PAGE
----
I feel that ratio is inferior to angle when your working out the loads it can give. Or at minimum it gives you something extra to be vary of.

http://dl.dropbox.co...3890/Wedges.pdf

### #32 Kelpiecross

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Posted 20 February 2013 - 12:08

I think everybody sees their own particular method of calculating the forces as "intuitive". I still prefer my method as it just suits me - the various steps in the calculation seem logical and I can picture in real-life just what seems to happening. I am inclined to make mistakes in the arithmetic and methods like the one I favour tend to show up mistakes as the calculation is being done. I try and avoid calculations which just involve "plugging" numbers into a formula without really knowing the logic behind the formula - you then have little idea if the answer seems reasonable or not. And the mechanical advantage method I use can be applied to any situation - as does GG's method.

I presume GG's method appears to be intuitive to him - it certainly doesn't suit my way of doing things. (The pressure analogy is very interesting though).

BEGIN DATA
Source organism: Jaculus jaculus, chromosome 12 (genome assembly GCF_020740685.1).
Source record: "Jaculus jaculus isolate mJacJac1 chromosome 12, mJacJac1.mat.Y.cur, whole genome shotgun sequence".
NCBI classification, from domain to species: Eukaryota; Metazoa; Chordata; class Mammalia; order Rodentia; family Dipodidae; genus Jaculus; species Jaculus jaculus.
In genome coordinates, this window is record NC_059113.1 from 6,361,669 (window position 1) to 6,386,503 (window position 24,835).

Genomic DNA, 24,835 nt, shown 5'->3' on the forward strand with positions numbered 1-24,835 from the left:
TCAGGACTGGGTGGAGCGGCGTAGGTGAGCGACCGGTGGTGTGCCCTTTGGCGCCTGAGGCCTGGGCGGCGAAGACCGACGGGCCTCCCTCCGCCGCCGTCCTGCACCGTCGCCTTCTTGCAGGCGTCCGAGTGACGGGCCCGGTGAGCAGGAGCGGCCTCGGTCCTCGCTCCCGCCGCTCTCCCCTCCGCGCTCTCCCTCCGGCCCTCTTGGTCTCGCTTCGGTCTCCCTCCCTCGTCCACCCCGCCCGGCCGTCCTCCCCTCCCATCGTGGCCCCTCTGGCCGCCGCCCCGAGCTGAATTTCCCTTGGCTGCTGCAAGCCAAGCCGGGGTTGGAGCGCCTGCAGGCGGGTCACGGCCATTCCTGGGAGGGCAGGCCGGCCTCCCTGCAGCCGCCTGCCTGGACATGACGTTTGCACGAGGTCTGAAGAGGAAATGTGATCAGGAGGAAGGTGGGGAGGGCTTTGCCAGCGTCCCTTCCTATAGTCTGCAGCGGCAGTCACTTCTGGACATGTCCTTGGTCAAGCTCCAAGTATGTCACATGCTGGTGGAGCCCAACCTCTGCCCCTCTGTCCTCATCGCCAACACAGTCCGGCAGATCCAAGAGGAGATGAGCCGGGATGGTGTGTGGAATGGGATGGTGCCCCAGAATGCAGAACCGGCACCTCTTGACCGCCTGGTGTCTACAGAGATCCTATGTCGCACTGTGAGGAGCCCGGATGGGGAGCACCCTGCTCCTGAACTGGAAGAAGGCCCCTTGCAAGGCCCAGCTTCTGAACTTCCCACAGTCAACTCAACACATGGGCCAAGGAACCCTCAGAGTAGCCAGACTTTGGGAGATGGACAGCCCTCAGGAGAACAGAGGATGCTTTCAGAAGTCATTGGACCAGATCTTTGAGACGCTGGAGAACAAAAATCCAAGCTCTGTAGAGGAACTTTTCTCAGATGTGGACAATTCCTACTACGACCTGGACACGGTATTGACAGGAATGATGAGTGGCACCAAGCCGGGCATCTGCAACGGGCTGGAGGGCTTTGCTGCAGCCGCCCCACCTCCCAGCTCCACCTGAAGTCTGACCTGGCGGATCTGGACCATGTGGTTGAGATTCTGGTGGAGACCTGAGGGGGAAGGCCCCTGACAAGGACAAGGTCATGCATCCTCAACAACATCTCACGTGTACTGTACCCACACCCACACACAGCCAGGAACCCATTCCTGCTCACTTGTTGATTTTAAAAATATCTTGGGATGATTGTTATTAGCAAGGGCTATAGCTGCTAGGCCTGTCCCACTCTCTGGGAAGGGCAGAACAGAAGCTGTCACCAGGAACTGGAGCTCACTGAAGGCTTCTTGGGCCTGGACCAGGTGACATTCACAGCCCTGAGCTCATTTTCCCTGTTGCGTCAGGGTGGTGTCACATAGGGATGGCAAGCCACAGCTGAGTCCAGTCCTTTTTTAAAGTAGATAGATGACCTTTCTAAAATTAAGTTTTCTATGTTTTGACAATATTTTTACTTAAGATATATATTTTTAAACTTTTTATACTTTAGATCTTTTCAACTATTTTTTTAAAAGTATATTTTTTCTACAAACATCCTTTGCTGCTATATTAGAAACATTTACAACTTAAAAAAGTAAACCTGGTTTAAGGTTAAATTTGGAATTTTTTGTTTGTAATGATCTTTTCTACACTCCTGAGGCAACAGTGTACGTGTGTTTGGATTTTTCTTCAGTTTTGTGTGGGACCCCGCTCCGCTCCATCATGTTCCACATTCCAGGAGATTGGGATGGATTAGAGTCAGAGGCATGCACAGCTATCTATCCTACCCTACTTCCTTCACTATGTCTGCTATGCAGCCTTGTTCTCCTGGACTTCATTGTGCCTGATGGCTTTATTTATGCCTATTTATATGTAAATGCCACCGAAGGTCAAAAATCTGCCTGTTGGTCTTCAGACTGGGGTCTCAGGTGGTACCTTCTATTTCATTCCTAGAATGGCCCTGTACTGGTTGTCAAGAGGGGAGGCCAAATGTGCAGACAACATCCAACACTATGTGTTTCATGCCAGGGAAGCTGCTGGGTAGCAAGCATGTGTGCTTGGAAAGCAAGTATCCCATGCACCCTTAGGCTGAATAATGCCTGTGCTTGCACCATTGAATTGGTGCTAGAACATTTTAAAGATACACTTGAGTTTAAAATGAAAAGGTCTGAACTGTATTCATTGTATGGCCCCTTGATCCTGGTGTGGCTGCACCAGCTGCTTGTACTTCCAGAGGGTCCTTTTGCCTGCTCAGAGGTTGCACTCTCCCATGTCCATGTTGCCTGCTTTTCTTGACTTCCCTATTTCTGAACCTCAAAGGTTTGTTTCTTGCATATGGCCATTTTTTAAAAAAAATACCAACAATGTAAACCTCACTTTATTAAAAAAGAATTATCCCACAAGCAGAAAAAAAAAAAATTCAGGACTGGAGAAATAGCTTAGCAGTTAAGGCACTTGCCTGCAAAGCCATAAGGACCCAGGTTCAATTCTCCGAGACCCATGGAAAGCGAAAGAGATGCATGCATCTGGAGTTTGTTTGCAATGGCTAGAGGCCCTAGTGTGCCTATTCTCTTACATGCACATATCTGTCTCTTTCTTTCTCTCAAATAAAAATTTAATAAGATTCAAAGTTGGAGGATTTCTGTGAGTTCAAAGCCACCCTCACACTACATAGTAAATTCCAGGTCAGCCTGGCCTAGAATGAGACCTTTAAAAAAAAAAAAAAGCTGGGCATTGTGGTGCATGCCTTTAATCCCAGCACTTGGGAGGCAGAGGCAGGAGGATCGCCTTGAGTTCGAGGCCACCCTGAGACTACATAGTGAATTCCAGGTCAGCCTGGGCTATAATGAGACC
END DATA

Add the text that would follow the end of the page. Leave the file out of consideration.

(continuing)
Nice to see that Mats is making good use of his company's drawing facilities.

### #33 gruntguru

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Posted 20 February 2013 - 12:09

Without a sketch I am not too sure just what you mean - but these are the answers I get as well.

Look at Manolis Post#21. The right hand diagrams show the vector triangle(s). For a wedge with three frictionless faces, each force is normal to the face and the vector triangle has the same angles (and therefore the same ratio of forces) as the wedge itself.

### #34 Kelpiecross

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Posted 20 February 2013 - 12:29

Look at Manolis Post#21. The right hand diagrams show the vector triangle(s). For a wedge with three frictionless faces, each force is normal to the face and the vector triangle has the same angles (and therefore the same ratio of forces) as the wedge itself.